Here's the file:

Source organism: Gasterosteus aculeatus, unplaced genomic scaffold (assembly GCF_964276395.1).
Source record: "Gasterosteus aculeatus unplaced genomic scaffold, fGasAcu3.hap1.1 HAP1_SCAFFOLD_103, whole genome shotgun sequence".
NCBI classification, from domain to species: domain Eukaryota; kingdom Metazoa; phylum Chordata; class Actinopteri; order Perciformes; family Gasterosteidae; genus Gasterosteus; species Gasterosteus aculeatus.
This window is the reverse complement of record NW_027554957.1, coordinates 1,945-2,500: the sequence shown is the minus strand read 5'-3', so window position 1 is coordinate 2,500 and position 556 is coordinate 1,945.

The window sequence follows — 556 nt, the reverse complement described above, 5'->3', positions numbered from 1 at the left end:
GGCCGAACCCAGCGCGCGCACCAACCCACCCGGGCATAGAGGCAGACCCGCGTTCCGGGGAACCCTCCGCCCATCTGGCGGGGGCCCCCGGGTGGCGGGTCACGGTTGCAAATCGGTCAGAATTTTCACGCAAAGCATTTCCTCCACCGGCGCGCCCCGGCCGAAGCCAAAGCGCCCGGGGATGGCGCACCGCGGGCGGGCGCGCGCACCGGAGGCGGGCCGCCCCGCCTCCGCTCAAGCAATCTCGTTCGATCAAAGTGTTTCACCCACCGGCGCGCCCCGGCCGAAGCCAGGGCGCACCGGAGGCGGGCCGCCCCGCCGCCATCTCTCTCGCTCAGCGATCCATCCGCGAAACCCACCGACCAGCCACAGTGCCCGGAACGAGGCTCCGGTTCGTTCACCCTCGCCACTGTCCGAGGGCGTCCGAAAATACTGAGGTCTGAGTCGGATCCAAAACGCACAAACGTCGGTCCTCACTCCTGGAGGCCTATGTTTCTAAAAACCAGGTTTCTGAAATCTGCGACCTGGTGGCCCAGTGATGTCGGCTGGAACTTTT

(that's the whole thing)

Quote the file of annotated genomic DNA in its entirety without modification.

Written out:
Source organism: Gasterosteus aculeatus, unplaced genomic scaffold (assembly GCF_964276395.1).
Source record: "Gasterosteus aculeatus unplaced genomic scaffold, fGasAcu3.hap1.1 HAP1_SCAFFOLD_103, whole genome shotgun sequence".
NCBI classification, from domain to species: domain Eukaryota; kingdom Metazoa; phylum Chordata; class Actinopteri; order Perciformes; family Gasterosteidae; genus Gasterosteus; species Gasterosteus aculeatus.
This window is the reverse complement of record NW_027554957.1, coordinates 1,945-2,500: the sequence shown is the minus strand read 5'-3', so window position 1 is coordinate 2,500 and position 556 is coordinate 1,945.

The window sequence follows — 556 nt, the reverse complement described above, 5'->3', positions numbered from 1 at the left end:
GGCCGAACCCAGCGCGCGCACCAACCCACCCGGGCATAGAGGCAGACCCGCGTTCCGGGGAACCCTCCGCCCATCTGGCGGGGGCCCCCGGGTGGCGGGTCACGGTTGCAAATCGGTCAGAATTTTCACGCAAAGCATTTCCTCCACCGGCGCGCCCCGGCCGAAGCCAAAGCGCCCGGGGATGGCGCACCGCGGGCGGGCGCGCGCACCGGAGGCGGGCCGCCCCGCCTCCGCTCAAGCAATCTCGTTCGATCAAAGTGTTTCACCCACCGGCGCGCCCCGGCCGAAGCCAGGGCGCACCGGAGGCGGGCCGCCCCGCCGCCATCTCTCTCGCTCAGCGATCCATCCGCGAAACCCACCGACCAGCCACAGTGCCCGGAACGAGGCTCCGGTTCGTTCACCCTCGCCACTGTCCGAGGGCGTCCGAAAATACTGAGGTCTGAGTCGGATCCAAAACGCACAAACGTCGGTCCTCACTCCTGGAGGCCTATGTTTCTAAAAACCAGGTTTCTGAAATCTGCGACCTGGTGGCCCAGTGATGTCGGCTGGAACTTTT